The term “ego” is sometimes used in a way that could be a little confusing.
To me, it seems that it refers to awareness (consciousness) identified with the small self. It is completely caught up in the processes of the small self – the habitual patterns of emotions, thoughts and behaviors. Outer situations trigger habitual responses, and awareness has no choice but to either fuel these or try to push them away. It is exhausting, and leads to a good deal of suffering.
When awareness first awaken to its own nature – as awareness empty of characteristics – the pattern can begin to soften and dissolve. From here, there will be an oscillation where awareness is sometimes caught up in the habitual processes of the small self, and sometimes resting in its own nature – allowing experiences to arise without needing to fuel or push them away. If this is made into a practice, there will be a gradual movement away from the first (caught up in small self) and towards the second (resting in its own nature).
In the gradual process, this process leads to a sense of Big Mind (embracing the absolute and relative), and glimpses and then a more stable awakening of awareness as Big Mind. The full blown experience may also be called Cosmic Consciousness (the universe is consciousness, and I am that consciousness).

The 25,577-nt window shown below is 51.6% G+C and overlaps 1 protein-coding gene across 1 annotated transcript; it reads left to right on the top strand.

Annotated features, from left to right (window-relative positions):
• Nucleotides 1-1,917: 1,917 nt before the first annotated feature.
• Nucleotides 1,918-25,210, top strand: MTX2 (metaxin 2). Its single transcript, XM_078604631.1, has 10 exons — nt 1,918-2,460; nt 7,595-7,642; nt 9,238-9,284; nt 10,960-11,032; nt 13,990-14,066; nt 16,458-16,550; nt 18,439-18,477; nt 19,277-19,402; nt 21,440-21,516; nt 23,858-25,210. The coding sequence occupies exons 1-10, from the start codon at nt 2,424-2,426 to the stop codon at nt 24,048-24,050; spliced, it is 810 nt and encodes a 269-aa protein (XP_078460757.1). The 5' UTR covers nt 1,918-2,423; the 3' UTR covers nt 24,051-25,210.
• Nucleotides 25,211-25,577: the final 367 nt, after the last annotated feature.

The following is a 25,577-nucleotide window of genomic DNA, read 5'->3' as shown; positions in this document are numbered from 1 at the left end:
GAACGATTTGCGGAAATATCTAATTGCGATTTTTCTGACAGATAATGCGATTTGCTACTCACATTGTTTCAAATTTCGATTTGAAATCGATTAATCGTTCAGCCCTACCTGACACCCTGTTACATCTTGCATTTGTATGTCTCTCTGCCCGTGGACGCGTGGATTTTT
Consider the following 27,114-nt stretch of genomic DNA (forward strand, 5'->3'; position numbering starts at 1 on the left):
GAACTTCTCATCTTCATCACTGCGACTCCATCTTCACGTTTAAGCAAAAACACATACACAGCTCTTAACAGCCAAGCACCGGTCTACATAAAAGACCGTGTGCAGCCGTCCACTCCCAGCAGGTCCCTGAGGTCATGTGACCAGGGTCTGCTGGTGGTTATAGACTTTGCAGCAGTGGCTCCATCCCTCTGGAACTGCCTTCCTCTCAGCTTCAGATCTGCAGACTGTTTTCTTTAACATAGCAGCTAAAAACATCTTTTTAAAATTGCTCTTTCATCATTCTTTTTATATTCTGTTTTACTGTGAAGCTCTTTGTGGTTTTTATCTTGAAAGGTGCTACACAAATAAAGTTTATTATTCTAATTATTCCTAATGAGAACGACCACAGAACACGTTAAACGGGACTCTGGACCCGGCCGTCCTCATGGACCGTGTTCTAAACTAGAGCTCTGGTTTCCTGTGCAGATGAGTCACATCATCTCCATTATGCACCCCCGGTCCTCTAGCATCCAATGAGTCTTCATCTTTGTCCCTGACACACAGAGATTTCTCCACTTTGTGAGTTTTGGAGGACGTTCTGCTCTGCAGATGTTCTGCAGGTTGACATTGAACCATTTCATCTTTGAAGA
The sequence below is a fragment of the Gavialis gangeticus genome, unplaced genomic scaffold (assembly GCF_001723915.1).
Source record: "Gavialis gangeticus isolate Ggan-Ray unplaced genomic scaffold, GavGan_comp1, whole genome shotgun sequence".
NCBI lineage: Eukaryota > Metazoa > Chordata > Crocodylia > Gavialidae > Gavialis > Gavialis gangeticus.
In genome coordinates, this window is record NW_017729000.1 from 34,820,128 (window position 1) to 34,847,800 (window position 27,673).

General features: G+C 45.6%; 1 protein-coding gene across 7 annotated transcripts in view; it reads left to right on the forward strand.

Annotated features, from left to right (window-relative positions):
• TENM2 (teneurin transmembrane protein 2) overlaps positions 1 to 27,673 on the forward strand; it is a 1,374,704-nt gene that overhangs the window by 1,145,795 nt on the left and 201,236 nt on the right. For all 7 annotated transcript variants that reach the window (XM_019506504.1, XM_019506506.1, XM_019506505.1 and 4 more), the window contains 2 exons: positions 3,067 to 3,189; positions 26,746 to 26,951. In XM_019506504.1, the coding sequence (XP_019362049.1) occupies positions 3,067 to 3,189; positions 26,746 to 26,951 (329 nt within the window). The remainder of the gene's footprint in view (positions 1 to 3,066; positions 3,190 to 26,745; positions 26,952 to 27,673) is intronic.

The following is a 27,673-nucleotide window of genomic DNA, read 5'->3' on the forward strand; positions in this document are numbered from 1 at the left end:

Gradually, the “ego” is dissolved. Awareness is no longer exclusively identified with the small self, although it may occasionally – at some times and some situations – be caught up in the processes of the small self (maybe especially in areas where there is still healing needed). This temporary contraction can also be held within the nature of awareness. It is a good opportunity to remind ourselves of humility and of not needing to protect or justify anything. It is what it is.
Footnote: Even after an awakening into Big Mind, awareness may still be blindly identified with aspects of the small self. In short, there is a belief in a thought. In this case, situations that do not correspond with the belief will trigger a contraction, which leads to suffering. There may also be a certain rigidity around it, one-sidedness in view, a need for justification, something (an idea) to protect, and possibly shame and guilt. This will tend to appear unhealthy, even from a conventional view. Any of these is a reminder to look at what is going on. Where am I stuck? What thought do I believe in?